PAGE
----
What's in the works for us? Soon you will see a newly composed Mass, the Mass of Saint Ann, by Ed Bolduc. This has been composed for the parish that uses a more contemporary style of music at one or more of its liturgies. I have shared the Gloria from this Mass with quite a number of musicians and they have sung it with gusto (and with smiles on their faces!). You will also soon see Steve Warner's Mass for Our Lady. Many who have sung this setting have made the following remark: "Even after singing it once, I feel like I have been singing it for years." You will also see a Mass setting for children by Kathleen Demny, Mass of Joy. Kathleen's original setting has become quite popular and the new setting is quite fine. We are also working with our African-American composers, who are crafting Mass parts for Black Catholic parishes.

Folks, it was so exciting to hold these settings in my hands yesterday. Perhaps some day we will all share the similar feelings when we are actually holding The Roman Missal in our hands (and it will take two hands to hold that enormous book!)

I am leaving tomorrow morning for San Jose, to speak at the Faith Formation Conference sponsored by the dioceses in California's San Francisco Bay area. Then on Friday it's off to Denver to spend Saturday with the musicians of the Archdiocese for their Saint Cecilia day. This will include a one hour rehearsal for the music for a Mass that will be celebrated that morning. Then we'll all have lunch together, then I will have a presentation on what parish musicians will need to do to assist in the implementation of the new translation. I will also share samples of WLP's new and revised settings. I am really looking forward to what looks like will be an exciting day.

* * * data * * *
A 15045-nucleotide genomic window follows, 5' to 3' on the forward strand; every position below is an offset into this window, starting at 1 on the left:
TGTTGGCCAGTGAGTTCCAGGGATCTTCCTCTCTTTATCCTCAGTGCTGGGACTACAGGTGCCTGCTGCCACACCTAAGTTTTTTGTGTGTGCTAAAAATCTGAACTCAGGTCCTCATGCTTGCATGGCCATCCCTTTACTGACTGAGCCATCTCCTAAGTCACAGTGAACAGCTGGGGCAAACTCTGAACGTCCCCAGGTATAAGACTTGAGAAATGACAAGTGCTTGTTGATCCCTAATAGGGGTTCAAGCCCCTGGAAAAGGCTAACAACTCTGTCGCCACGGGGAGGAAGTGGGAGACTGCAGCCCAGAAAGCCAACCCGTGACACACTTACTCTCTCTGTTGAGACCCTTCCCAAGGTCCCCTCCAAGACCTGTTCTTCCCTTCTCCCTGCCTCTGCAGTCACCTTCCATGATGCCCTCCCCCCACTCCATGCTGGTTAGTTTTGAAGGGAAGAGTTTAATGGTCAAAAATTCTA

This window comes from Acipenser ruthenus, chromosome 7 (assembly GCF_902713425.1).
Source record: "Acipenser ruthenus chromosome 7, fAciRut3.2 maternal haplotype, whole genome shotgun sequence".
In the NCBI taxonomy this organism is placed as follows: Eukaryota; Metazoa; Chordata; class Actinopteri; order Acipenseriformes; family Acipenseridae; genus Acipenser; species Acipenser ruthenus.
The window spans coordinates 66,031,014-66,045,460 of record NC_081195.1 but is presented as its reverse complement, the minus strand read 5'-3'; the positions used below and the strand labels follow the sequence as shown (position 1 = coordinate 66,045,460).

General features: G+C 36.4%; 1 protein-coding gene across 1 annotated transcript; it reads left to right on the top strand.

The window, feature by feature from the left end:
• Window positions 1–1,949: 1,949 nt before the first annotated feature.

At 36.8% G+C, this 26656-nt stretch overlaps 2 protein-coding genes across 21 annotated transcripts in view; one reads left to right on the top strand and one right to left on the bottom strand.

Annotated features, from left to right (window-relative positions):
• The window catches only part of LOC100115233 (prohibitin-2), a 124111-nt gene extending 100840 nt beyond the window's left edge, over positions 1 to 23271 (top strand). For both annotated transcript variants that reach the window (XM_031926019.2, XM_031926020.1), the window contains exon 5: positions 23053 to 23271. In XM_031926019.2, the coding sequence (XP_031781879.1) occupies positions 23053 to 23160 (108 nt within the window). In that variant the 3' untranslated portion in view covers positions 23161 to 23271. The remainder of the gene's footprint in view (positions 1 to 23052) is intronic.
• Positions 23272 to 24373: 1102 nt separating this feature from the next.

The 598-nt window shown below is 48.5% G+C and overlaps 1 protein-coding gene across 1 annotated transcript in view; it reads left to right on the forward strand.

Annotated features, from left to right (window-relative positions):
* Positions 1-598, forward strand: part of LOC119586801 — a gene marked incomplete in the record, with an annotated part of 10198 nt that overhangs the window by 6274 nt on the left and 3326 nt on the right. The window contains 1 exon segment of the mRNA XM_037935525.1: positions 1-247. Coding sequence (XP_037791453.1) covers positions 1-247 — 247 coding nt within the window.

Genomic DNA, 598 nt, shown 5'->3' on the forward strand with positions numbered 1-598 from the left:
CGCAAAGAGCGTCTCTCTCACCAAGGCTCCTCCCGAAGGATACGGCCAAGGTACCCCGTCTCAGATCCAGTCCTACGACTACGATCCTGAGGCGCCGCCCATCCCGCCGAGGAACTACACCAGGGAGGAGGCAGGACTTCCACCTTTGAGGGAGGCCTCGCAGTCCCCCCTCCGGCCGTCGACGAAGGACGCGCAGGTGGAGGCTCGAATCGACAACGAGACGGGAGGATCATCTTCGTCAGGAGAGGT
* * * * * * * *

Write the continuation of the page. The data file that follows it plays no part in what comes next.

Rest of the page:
So much excitement going on. I hope that you visit WLP's web site and Sing the New Mass to see and listen to our musical settings.

I know that this probably sounded like a long commercial. I guess there is some of that kind of thing mixed in here. But, as a publisher and a singing and praying Catholic, it is a wonderful thing to have watched people employ their God-given talents to craft such beauty. And for that I am humbled and proud, all at the same time.



Gotta sing. Gotta pray.

Tuesday, November 16, 2010

New Translation Tuesday: "Do You Think God Really Cares?"

Welcome to this edition of "New Translation Tuesday."



One of my colleagues here at World Library Publications recently related a conversation she had with her Dad, a relatively new Catholic. The conversation was about the changes in the new English translation of The Roman Missal.

This man asked this question: "Do you think that God really cares about these ridiculous changes to the Mass?"



I would like to ask you, the faithful readers of Gotta Sing Gotta Pray: How would you address this man's question?